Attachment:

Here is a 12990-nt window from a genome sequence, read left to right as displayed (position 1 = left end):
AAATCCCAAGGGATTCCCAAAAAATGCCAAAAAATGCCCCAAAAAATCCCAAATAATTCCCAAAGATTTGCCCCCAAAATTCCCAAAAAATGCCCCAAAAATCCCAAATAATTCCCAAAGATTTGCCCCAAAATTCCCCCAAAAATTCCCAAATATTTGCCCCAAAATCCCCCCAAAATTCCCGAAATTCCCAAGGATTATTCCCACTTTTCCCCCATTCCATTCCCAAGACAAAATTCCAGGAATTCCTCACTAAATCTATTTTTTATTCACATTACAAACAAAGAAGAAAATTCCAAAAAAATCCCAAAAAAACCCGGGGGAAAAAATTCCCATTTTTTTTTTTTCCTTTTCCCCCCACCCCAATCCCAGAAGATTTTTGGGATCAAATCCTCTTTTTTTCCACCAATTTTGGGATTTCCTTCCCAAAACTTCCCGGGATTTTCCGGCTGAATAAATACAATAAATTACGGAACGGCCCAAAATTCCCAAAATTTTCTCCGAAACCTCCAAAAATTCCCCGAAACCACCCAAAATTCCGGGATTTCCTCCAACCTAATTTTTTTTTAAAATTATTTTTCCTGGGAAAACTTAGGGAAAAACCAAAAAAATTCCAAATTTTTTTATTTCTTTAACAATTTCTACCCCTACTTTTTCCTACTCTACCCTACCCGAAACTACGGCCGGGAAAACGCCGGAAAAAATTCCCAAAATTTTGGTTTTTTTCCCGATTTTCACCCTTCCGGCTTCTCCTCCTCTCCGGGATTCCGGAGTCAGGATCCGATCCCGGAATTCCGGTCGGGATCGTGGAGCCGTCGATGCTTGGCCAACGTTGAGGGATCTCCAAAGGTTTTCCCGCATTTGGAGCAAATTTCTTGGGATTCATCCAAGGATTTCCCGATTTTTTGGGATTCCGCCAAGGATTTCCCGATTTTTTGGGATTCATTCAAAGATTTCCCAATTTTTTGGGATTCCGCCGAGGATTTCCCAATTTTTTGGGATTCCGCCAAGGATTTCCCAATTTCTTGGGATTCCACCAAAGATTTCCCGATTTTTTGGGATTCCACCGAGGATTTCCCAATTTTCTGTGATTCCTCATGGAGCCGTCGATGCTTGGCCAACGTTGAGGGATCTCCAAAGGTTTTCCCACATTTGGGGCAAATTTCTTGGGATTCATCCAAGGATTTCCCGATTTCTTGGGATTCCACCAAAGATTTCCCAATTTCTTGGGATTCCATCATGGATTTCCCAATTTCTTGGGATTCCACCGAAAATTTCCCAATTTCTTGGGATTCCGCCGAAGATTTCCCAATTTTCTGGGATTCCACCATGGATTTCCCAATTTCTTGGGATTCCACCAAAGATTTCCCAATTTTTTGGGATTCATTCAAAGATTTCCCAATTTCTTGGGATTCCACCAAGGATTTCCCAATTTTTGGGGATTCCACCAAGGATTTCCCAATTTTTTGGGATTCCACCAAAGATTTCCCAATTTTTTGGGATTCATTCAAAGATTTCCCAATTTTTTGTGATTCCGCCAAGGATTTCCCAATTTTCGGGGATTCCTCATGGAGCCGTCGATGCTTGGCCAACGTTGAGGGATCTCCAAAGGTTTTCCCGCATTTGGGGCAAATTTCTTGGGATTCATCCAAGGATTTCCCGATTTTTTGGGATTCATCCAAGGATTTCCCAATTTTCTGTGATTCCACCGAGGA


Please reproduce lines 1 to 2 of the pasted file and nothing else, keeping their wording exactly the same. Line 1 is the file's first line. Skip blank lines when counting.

Here is a 12990-nt window from a genome sequence, read left to right as displayed (position 1 = left end):
AAATCCCAAGGGATTCCCAAAAAATGCCAAAAAATGCCCCAAAAAATCCCAAATAATTCCCAAAGATTTGCCCCCAAAATTCCCAAAAAATGCCCCAAAAATCCCAAATAATTCCCAAAGATTTGCCCCAAAATTCCCCCAAAAATTCCCAAATATTTGCCCCAAAATCCCCCCAAAATTCCCGAAATTCCCAAGGATTATTCCCACTTTTCCCCCATTCCATTCCCAAGACAAAATTCCAGGAATTCCTCACTAAATCTATTTTTTATTCACATTACAAACAAAGAAGAAAATTCCAAAAAAATCCCAAAAAAACCCGGGGGAAAAAATTCCCATTTTTTTTTTTTCCTTTTCCCCCCACCCCAATCCCAGAAGATTTTTGGGATCAAATCCTCTTTTTTTCCACCAATTTTGGGATTTCCTTCCCAAAACTTCCCGGGATTTTCCGGCTGAATAAATACAATAAATTACGGAACGGCCCAAAATTCCCAAAATTTTCTCCGAAACCTCCAAAAATTCCCCGAAACCACCCAAAATTCCGGGATTTCCTCCAACCTAATTTTTTTTTAAAATTATTTTTCCTGGGAAAACTTAGGGAAAAACCAAAAAAATTCCAAATTTTTTTATTTCTTTAACAATTTCTACCCCTACTTTTTCCTACTCTACCCTACCCGAAACTACGGCCGGGAAAACGCCGGAAAAAATTCCCAAAATTTTGGTTTTTTTCCCGATTTTCACCCTTCCGGCTTCTCCTCCTCTCCGGGATTCCGGAGTCAGGATCCGATCCCGGAATTCCGGTCGGGATCGTGGAGCCGTCGATGCTTGGCCAACGTTGAGGGATCTCCAAAGGTTTTCCCGCATTTGGAGCAAATTTCTTGGGATTCATCCAAGGATTTCCCGATTTTTTGGGATTCCGCCAAGGATTTCCCGATTTTTTGGGATTCATTCAAAGATTTCCCAATTTTTTGGGATTCCGCCGAGGATTTCCCAATTTTTTGGGATTCCGCCAAGGATTTCCCAATTTCTTGGGATTCCACCAAAGATTTCCCGATTTTTTGGGATTCCACCGAGGATTTCCCAATTTTCTGTGATTCCTCATGGAGCCGTCGATGCTTGGCCAACGTTGAGGGATCTCCAAAGGTTTTCCCACATTTGGGGCAAATTTCTTGGGATTCATCCAAGGATTTCCCGATTTCTTGGGATTCCACCAAAGATTTCCCAATTTCTTGGGATTCCATCATGGATTTCCCAATTTCTTGGGATTCCACCGAAAATTTCCCAATTTCTTGGGATTCCGCCGAAGATTTCCCAATTTTCTGGGATTCCACCATGGATTTCCCAATTTCTTGGGATTCCACCAAAGATTTCCCAATTTTTTGGGATTCATTCAAAGATTTCCCAATTTCTTGGGATTCCACCAAGGATTTCCCAATTTTTGGGGATTCCACCAAGGATTTCCCAATTTTTTGGGATTCCACCAAAGATTTCCCAATTTTTTGGGATTCATTCAAAGATTTCCCAATTTTTTGTGATTCCGCCAAGGATTTCCCAATTTTCGGGGATTCCTCATGGAGCCGTCGATGCTTGGCCAACGTTGAGGGATCTCCAAAGGTTTTCCCGCATTTGGGGCAAATTTCTTGGGATTCATCCAAGGATTTCCCGATTTTTTGGGATTCATCCAAGGATTTCCCAATTTTCTGTGATTCCACCGAGGA